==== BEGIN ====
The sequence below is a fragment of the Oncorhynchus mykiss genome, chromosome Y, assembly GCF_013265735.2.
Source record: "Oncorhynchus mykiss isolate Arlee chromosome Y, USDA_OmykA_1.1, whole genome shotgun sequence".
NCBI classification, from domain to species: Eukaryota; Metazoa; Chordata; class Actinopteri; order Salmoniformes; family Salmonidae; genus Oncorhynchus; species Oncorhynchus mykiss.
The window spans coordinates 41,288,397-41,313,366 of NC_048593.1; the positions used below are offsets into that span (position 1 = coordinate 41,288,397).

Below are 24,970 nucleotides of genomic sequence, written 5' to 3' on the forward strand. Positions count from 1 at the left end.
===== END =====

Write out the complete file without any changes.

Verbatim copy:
The sequence below is a fragment of the Oncorhynchus mykiss genome, chromosome Y, assembly GCF_013265735.2.
Source record: "Oncorhynchus mykiss isolate Arlee chromosome Y, USDA_OmykA_1.1, whole genome shotgun sequence".
NCBI classification, from domain to species: Eukaryota; Metazoa; Chordata; class Actinopteri; order Salmoniformes; family Salmonidae; genus Oncorhynchus; species Oncorhynchus mykiss.
The window spans coordinates 41,288,397-41,313,366 of NC_048593.1; the positions used below are offsets into that span (position 1 = coordinate 41,288,397).

Below are 24,970 nucleotides of genomic sequence, written 5' to 3' on the forward strand. Positions count from 1 at the left end.